In the second half of the nineteenth century, three generations of young, rebellious artists and designers revolutionized the visual arts in Britain by challenging the new industrial world around them. The Pre-Raphaelite Brotherhood and the champions of the Arts & Crafts Movement offered a radical artistic and social vision that found inspiration in the pre-industrial past and came to deeply influence visual culture in Britain and beyond. Drawn from the outstanding collection of the city of Birmingham, United Kingdom, Victorian Radicals will bring together an extensive array of works—many of which have never been exhibited outside the UK—to illuminate this dynamic period of British art.
Featuring approximately 145 works by pioneering artists including Ford Madox Brown, Edward Burne-Jones, William Holman Hunt, John Everett Millais, William Morris, Dante Gabriel Rossetti, and Elizabeth Siddall, Victorian Radicals will represent the spectrum of avant-garde practices of the Victorian era, emphasizing the response of Britain’s first modern art movement to the unfettered industrialization of the period. These artists’ attention to detail, use of vibrant colors, and engagement with both literary themes and contemporary life will be illustrated through a selection of paintings, drawings, and watercolors presented alongside outstanding examples of decorative art.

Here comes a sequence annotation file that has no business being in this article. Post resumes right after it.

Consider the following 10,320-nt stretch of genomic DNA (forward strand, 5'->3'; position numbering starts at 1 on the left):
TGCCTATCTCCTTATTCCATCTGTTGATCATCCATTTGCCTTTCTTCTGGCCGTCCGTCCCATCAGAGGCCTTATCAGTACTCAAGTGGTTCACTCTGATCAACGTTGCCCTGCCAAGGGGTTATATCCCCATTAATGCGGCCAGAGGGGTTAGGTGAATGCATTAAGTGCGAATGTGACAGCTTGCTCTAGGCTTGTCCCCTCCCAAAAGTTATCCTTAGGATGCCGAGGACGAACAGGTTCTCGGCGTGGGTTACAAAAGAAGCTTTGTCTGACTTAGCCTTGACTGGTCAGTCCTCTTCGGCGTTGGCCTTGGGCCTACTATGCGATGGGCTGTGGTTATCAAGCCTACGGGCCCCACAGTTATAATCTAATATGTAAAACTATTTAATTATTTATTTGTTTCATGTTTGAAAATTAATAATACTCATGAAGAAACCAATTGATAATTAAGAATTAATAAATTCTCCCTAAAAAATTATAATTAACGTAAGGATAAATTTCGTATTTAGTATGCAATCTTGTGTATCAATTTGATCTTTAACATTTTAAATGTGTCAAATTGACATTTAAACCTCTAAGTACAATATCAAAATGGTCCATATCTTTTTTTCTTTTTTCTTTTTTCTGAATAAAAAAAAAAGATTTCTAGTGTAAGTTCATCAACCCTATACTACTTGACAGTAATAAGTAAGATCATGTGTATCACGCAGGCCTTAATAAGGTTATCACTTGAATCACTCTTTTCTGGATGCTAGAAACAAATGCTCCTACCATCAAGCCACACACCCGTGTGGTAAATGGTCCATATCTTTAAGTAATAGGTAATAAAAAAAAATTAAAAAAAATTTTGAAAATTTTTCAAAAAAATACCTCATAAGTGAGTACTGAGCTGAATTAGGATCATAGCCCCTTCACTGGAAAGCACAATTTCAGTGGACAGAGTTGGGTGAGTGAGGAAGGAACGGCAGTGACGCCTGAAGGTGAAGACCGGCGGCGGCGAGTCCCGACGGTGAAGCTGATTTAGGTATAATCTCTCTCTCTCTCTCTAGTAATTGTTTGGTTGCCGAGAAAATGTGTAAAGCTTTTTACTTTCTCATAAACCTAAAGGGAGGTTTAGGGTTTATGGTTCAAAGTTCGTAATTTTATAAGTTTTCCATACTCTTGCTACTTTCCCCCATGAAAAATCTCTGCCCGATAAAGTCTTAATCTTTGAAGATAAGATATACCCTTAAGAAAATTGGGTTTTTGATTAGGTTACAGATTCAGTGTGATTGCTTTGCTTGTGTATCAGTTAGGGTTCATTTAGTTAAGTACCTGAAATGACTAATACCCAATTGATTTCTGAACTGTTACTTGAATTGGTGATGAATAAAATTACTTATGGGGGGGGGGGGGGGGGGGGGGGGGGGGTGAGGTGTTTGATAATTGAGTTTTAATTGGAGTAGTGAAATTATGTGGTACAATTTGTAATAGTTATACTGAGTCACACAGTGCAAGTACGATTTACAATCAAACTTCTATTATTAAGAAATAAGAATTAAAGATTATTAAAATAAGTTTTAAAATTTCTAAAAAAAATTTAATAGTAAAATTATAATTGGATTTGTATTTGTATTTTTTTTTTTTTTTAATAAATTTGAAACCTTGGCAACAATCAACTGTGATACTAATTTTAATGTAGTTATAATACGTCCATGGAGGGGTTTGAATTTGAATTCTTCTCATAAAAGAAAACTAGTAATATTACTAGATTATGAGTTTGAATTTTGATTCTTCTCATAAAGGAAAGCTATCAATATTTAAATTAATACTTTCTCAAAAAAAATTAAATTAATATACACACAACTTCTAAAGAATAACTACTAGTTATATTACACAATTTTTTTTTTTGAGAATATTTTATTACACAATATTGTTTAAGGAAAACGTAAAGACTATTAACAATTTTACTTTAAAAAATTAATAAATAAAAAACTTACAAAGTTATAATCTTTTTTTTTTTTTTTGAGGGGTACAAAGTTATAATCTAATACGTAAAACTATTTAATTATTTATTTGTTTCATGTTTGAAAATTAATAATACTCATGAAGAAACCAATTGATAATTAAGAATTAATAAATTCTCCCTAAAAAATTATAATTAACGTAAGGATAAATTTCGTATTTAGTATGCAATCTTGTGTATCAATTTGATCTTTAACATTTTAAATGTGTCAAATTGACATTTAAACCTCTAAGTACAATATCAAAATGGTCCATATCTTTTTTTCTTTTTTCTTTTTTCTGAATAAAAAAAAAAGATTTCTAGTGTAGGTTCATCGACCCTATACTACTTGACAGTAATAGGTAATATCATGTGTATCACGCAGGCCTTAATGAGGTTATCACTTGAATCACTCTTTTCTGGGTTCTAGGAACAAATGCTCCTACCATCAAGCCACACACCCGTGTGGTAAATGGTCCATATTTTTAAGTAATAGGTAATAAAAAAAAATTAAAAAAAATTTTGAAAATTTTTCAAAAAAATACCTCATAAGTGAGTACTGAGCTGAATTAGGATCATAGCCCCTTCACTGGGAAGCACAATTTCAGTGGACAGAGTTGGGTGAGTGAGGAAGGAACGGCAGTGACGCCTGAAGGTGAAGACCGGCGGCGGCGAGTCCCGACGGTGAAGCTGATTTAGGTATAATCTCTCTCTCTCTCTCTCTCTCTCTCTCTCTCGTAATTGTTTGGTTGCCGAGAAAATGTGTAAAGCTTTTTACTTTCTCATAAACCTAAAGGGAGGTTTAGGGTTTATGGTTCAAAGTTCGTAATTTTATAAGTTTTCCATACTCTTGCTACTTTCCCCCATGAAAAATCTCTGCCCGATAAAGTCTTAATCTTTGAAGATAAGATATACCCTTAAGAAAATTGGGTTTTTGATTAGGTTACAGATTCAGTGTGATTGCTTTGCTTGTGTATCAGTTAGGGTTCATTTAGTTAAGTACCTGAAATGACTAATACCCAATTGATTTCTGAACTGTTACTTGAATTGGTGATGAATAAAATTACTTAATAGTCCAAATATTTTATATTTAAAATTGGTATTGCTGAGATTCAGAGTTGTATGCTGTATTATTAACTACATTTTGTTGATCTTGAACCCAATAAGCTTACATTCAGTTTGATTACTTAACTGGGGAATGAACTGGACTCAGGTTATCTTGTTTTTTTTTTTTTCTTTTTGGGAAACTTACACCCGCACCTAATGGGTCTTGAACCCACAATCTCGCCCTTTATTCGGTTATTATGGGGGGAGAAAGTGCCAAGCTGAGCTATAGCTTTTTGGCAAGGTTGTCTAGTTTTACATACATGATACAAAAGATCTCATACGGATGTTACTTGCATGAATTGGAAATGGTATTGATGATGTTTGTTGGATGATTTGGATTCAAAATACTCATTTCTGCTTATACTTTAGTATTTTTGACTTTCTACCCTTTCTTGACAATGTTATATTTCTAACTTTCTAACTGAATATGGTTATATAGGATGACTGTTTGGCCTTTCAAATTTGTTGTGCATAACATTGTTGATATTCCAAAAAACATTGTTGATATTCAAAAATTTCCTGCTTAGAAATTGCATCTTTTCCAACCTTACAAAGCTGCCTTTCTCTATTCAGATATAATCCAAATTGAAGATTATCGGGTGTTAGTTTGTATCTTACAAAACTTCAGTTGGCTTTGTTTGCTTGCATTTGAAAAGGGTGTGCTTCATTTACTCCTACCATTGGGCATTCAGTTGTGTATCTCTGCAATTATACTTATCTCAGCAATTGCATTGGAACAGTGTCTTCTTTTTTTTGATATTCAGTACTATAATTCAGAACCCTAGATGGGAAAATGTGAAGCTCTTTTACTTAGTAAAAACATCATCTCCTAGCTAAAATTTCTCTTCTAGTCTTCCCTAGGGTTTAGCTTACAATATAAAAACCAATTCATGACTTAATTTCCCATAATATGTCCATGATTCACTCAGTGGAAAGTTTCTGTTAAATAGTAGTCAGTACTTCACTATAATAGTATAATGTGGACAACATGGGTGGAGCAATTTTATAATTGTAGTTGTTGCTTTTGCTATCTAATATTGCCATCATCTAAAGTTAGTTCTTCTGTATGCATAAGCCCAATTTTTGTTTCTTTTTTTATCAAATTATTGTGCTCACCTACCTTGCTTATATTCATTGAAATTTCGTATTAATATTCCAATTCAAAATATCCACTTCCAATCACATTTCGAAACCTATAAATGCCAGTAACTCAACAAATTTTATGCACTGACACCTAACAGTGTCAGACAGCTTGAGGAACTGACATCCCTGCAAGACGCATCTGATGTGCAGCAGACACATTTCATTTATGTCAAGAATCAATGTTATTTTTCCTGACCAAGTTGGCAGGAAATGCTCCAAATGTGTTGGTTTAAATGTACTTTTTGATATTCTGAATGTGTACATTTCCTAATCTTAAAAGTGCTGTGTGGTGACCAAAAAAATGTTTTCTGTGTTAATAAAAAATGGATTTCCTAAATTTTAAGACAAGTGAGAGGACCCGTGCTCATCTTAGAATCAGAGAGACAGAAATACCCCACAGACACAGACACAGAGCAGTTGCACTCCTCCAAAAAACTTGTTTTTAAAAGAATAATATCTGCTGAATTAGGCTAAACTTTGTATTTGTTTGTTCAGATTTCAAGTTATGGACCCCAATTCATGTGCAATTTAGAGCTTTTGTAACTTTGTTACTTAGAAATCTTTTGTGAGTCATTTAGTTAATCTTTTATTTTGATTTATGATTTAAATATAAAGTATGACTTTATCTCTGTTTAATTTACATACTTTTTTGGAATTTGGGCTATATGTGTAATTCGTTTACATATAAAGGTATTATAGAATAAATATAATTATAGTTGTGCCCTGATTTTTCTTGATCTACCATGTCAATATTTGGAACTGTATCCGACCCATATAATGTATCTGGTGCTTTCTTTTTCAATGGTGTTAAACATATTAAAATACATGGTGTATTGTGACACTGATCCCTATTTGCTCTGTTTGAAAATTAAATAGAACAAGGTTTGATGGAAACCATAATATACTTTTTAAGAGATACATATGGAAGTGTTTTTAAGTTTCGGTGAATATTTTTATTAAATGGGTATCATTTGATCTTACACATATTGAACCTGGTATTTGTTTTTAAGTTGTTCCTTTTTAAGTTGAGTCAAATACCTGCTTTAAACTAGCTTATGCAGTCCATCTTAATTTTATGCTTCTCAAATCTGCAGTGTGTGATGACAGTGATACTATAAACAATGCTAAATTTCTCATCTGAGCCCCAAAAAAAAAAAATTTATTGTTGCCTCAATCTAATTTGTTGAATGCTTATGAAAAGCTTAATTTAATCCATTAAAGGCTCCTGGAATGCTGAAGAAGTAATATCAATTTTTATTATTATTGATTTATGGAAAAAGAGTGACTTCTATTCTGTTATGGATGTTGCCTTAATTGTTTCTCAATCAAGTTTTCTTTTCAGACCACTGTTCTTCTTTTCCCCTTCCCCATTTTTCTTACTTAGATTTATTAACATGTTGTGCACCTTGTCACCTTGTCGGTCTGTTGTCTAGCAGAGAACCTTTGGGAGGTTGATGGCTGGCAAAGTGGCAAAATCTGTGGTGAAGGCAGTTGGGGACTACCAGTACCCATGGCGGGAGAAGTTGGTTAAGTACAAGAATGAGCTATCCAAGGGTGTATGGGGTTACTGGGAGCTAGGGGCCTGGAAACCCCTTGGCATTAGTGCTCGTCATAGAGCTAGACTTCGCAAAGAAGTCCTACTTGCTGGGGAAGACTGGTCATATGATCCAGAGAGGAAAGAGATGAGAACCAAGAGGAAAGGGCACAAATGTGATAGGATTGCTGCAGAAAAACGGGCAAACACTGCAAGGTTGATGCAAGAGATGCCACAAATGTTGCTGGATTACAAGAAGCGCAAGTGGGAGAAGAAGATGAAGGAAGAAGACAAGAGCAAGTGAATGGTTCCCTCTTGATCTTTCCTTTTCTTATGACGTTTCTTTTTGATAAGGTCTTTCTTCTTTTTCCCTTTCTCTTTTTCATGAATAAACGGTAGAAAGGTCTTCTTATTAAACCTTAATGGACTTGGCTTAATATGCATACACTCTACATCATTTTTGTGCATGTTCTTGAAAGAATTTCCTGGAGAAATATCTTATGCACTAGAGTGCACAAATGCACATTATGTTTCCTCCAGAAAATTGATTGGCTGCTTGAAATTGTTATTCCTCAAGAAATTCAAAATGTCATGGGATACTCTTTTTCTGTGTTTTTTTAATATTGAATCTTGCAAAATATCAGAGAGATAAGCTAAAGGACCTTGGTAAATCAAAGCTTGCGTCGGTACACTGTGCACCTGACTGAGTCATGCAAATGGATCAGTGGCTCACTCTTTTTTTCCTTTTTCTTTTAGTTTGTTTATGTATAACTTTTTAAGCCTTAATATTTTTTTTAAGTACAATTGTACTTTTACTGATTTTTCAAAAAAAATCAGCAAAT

The exhibition explores the ideas that preoccupied artists and critics at the time—the relationship between art and nature, questions of class and gender identity, the value of the handmade versus machine production, and the search for beauty in an age of industry—issues that remain relevant and actively debated today.
Victorian Radicals: From the Pre-Raphaelites to the Arts and Crafts Movement is organized by the American Federation of Arts and Birmingham Museums Trust. The exhibition is initially supported by a grant from the National Endowment for the Arts. Additional funding provided by Clare McKeon and the Dr. Lee MacCormick Edwards Charitable Foundation.
Carole K. Anderson